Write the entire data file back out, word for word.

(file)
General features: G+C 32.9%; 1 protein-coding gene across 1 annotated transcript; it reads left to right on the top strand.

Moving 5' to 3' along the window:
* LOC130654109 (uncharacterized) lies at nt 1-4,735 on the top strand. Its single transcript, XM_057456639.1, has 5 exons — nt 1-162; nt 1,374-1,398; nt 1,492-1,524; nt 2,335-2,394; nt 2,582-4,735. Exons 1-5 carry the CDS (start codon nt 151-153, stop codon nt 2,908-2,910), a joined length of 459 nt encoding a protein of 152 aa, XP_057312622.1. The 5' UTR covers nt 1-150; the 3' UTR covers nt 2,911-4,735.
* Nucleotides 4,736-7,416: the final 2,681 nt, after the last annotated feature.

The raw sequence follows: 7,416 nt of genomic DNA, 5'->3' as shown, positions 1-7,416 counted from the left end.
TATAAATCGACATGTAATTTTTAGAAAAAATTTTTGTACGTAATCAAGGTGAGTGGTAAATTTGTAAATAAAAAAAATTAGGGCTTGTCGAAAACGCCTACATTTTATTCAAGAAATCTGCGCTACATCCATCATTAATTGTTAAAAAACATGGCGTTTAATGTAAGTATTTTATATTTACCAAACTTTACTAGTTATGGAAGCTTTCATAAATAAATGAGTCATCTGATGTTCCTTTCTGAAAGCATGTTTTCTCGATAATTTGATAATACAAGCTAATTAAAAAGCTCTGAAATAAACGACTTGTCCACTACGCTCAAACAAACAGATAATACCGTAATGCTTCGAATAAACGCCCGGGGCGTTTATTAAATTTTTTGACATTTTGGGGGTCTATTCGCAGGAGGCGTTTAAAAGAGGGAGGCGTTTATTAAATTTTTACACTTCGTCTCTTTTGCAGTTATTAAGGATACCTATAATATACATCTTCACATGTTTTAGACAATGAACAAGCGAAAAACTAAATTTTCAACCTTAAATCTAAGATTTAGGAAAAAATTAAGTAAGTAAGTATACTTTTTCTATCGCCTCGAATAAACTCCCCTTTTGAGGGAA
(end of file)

General features: G+C 32.9%; 1 protein-coding gene across 1 annotated transcript; it reads left to right on the top strand.

Moving 5' to 3' along the window:
* LOC130654109 (uncharacterized) lies at nt 1-4,735 on the top strand. Its single transcript, XM_057456639.1, has 5 exons — nt 1-162; nt 1,374-1,398; nt 1,492-1,524; nt 2,335-2,394; nt 2,582-4,735. Exons 1-5 carry the CDS (start codon nt 151-153, stop codon nt 2,908-2,910), a joined length of 459 nt encoding a protein of 152 aa, XP_057312622.1. The 5' UTR covers nt 1-150; the 3' UTR covers nt 2,911-4,735.
* Nucleotides 4,736-7,416: the final 2,681 nt, after the last annotated feature.

The raw sequence follows: 7,416 nt of genomic DNA, 5'->3' as shown, positions 1-7,416 counted from the left end.
TATAAATCGACATGTAATTTTTAGAAAAAATTTTTGTACGTAATCAAGGTGAGTGGTAAATTTGTAAATAAAAAAAATTAGGGCTTGTCGAAAACGCCTACATTTTATTCAAGAAATCTGCGCTACATCCATCATTAATTGTTAAAAAACATGGCGTTTAATGTAAGTATTTTATATTTACCAAACTTTACTAGTTATGGAAGCTTTCATAAATAAATGAGTCATCTGATGTTCCTTTCTGAAAGCATGTTTTCTCGATAATTTGATAATACAAGCTAATTAAAAAGCTCTGAAATAAACGACTTGTCCACTACGCTCAAACAAACAGATAATACCGTAATGCTTCGAATAAACGCCCGGGGCGTTTATTAAATTTTTTGACATTTTGGGGGTCTATTCGCAGGAGGCGTTTAAAAGAGGGAGGCGTTTATTAAATTTTTACACTTCGTCTCTTTTGCAGTTATTAAGGATACCTATAATATACATCTTCACATGTTTTAGACAATGAACAAGCGAAAAACTAAATTTTCAACCTTAAATCTAAGATTTAGGAAAAAATTAAGTAAGTAAGTATACTTTTTCTATCGCCTCGAATAAACTCCCCTTTTGAGGGAA